Paul Collier in New York

I went to a great talk by Paul Collier on Friday, at the Cooper Union. I blogged

his new

book, "The Bottom Billion," in June, and I was looking forward

to hearing him in person: after all, he comes impressively blurbed by the likes

of Ernesto Zedillo, Nick Stern, George Soros, Martin Wolf, Nick Kristof, and

Larry Summers. And boy are they right. Collier is no one’s idea of a charismatic

public speaker, but he’s utterly compelling, and I can easily believe that he

managed to persuade EU trade commissioner Peter Mandelson to change Europe’s

trade policy with Africa after a single meeting.

Collier’s main plea is for people to really educate themselves on the plight

of the world’s poorest. At the moment, there’s a huge amount of goodwill, but

precious little real knowledge – a situation which lends itself to gesture

politics, where it’s more important to be seen to be Doing Something than it

is to actually do the right thing.

Collier made a lot of excellent points in his short talk, and the talk only

covered a small part of the scope of his book. But it’s worth reprising a few

of the main themes.

  • Targeting global poverty sounds like a great idea, but global poverty is

    going to go down substantially no matter what, thanks to the economic development

    of China and India. It’s the "bottom billion" of the book’s title

    who are really falling behind, not the global poor more generally.

  • Aid is important, but if the rich really want to help, they need to make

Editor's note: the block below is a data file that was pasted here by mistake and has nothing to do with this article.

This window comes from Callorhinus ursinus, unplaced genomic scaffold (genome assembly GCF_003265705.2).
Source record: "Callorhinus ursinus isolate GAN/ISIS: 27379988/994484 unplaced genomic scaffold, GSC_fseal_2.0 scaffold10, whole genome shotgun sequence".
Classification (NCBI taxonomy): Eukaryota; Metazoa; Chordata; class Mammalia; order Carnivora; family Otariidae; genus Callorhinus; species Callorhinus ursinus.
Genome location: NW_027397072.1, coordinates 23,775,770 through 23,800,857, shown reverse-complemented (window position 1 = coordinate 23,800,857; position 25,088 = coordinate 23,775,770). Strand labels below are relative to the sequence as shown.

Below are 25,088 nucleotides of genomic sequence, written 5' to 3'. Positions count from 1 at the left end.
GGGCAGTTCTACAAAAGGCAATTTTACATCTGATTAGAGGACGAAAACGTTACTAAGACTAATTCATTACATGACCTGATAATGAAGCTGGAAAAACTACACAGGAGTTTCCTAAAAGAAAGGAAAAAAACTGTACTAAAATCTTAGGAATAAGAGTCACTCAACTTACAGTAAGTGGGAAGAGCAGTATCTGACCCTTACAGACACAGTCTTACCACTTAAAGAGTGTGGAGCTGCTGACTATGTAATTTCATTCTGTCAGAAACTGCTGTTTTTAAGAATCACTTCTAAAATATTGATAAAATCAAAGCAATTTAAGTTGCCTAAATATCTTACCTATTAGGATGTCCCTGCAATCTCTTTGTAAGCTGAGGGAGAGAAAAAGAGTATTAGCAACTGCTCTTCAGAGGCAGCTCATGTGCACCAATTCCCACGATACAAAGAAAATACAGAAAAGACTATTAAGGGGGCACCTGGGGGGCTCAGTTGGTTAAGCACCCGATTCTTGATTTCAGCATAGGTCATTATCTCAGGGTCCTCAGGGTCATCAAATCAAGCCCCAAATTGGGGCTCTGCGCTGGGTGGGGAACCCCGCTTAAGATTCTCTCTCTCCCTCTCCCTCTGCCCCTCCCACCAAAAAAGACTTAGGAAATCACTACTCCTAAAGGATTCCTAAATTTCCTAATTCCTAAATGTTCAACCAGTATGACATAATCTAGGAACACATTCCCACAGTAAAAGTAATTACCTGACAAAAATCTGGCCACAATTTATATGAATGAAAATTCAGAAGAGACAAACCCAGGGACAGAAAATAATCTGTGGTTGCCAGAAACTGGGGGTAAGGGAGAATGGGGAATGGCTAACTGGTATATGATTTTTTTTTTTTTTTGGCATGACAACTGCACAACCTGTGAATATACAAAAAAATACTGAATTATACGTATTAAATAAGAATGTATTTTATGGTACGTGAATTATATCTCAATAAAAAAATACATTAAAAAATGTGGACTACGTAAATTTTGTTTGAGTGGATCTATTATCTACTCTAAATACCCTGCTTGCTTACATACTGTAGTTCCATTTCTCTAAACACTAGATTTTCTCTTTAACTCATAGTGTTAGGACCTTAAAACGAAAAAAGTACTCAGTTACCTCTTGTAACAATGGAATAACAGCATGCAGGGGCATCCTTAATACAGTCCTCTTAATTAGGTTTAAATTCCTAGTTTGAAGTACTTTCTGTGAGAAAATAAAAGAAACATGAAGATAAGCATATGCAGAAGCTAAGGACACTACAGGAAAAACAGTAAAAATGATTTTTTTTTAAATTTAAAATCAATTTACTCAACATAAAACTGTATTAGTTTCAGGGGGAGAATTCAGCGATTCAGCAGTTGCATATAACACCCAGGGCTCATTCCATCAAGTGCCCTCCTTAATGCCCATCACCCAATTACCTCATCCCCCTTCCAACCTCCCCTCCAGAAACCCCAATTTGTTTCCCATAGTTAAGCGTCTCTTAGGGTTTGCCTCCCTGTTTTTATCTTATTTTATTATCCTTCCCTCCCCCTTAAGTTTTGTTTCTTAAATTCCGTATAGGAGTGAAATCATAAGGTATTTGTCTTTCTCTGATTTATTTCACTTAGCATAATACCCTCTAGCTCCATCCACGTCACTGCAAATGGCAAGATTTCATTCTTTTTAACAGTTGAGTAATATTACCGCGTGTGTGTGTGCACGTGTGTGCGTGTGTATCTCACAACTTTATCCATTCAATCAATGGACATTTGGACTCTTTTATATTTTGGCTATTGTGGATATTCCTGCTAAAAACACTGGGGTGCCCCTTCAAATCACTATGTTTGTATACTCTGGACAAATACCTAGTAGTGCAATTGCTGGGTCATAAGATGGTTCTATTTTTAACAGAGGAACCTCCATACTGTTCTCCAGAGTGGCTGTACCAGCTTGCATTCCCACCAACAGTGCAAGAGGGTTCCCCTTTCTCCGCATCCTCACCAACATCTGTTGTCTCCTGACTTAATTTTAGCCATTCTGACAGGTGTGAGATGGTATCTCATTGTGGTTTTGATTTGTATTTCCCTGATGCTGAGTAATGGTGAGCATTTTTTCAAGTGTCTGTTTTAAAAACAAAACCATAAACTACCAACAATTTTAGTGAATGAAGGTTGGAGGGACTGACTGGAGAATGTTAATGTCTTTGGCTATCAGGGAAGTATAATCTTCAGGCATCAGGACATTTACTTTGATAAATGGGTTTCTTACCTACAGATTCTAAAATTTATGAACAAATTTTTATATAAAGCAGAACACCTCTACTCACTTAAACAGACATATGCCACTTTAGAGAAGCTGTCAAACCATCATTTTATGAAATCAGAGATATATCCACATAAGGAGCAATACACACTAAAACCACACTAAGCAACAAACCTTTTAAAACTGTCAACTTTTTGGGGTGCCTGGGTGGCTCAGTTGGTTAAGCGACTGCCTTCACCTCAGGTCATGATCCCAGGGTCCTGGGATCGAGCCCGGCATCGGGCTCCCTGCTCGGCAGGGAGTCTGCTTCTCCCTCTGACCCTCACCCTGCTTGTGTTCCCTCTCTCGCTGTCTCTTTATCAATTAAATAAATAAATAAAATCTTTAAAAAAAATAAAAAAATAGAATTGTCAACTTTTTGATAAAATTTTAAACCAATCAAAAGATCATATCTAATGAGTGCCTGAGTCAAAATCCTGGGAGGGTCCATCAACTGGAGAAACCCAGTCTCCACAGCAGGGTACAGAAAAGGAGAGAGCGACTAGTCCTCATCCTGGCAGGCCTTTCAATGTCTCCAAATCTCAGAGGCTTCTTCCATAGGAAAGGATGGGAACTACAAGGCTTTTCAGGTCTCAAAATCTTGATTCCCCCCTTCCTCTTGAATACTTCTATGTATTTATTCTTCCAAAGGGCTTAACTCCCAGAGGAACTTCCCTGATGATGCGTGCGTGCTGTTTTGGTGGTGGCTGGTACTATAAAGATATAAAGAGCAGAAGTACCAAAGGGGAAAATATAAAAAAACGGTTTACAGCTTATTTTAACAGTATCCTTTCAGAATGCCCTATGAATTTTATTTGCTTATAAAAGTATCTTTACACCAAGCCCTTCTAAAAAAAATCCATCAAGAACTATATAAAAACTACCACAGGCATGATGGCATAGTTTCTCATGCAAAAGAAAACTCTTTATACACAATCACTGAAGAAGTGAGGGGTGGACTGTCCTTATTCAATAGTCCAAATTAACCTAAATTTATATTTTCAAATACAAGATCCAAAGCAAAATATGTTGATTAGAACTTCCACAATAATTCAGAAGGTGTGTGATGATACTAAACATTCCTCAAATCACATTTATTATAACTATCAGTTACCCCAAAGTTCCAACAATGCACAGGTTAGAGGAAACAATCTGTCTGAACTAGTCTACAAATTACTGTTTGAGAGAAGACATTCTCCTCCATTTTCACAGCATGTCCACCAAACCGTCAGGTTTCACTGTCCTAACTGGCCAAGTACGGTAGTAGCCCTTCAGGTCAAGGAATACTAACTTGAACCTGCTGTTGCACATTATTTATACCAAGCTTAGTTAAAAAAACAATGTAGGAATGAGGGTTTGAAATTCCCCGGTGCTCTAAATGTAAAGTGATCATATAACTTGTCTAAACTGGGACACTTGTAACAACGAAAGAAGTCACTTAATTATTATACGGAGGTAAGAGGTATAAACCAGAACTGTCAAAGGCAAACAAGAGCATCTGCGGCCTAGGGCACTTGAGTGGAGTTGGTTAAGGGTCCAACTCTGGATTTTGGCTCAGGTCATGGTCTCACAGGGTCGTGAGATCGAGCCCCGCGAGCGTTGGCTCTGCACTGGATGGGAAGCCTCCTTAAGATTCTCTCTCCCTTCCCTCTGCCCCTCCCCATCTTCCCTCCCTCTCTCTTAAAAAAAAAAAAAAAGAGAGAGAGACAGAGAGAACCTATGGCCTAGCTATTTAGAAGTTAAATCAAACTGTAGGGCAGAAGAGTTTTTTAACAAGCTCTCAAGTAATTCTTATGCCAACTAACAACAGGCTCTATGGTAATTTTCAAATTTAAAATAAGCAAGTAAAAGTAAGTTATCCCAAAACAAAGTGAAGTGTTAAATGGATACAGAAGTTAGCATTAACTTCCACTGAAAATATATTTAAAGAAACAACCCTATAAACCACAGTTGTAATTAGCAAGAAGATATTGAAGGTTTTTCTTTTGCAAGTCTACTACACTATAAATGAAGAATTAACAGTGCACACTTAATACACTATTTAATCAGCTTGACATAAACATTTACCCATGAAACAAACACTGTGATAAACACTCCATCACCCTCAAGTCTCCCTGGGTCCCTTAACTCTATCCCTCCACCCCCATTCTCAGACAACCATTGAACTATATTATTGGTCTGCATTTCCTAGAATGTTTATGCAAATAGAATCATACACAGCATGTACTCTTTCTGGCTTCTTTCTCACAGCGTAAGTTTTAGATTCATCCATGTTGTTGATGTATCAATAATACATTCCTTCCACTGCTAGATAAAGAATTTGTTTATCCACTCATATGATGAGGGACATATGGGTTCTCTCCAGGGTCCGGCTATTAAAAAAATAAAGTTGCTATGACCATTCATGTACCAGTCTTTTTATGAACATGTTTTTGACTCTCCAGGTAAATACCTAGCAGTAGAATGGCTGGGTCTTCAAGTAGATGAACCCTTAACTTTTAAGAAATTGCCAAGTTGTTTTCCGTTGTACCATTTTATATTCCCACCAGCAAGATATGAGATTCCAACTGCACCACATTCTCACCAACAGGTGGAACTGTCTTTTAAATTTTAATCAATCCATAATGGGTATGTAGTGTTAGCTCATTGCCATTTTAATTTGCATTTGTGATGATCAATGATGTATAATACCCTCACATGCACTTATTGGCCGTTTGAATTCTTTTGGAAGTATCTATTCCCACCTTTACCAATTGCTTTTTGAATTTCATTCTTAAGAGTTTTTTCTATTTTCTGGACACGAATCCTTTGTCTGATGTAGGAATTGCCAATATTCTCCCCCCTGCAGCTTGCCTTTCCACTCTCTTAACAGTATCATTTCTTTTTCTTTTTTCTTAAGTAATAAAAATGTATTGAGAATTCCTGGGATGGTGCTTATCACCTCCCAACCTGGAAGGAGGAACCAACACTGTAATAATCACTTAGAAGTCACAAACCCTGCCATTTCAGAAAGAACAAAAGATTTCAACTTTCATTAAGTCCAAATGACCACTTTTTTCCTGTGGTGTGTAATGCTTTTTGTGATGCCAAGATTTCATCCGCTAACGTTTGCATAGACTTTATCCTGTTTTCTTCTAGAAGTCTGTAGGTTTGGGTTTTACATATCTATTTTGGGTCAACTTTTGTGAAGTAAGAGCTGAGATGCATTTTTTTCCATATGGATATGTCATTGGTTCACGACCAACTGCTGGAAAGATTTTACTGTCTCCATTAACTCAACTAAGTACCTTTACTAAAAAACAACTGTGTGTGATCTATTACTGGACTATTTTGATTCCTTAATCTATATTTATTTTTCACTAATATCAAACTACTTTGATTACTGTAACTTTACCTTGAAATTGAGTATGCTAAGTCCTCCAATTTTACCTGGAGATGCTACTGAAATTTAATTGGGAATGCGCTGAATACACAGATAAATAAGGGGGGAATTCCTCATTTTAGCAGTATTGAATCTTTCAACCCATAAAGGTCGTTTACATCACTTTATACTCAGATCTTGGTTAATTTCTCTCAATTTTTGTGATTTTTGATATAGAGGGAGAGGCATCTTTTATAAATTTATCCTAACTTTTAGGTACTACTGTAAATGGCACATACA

efforts on much, much more than just aid. (Collier’s other main areas where

    the rich can help are trade, security, and governance.) The problems of the

    bottom billion are often problems caused by civil war, or resource curses,

    or other problems which aid can’t solve.

  • A big-picture view has to replace the country-by-country approach which

    dominates now. Some 30% of Africa lives in resource-poor, landlocked countries

    (compared to just 1% of the world population), and those Africans are doomed

    unless the whole neighborhood improves. "The best interventions might

    not be in the countries themselves," says Collier: "the only hope

    for Niger is that Nigeria grows".

  • Details matter, a lot. The difference between the African

    Growth and Opportunity Act, in the US, and Everything

    but Arms, in Europe, comes down to pretty technical differences on things

    like country-of-origin rules. But it turns out that where AGOA has a waiver

    on country-of-origin restrictions, African exports to the US have gone up

    sevenfold; meanwhile, EbA, with no such waivers, has done no visible good

    at all.

"This is what you need to get up to speed on," exhorted Collier of

the studenty crowd. Slogans aren’t enough: what’s needed is pressure on politicians

to do very specific things like extend these trade-with-Africa acts to all of

Sub-Saharan Africa and not just to the poorest countries which don’t have the

institutions to make use of the opportunities afforded to them.

If you only read or recommend one book on development issues, this is the one.

Collier is a clear-headed realist who knows that if we don’t solve the problems

of Africa now, they will spill over into the developed world sooner rather than

later. He has solutions; the task now is to start enacting legislation.

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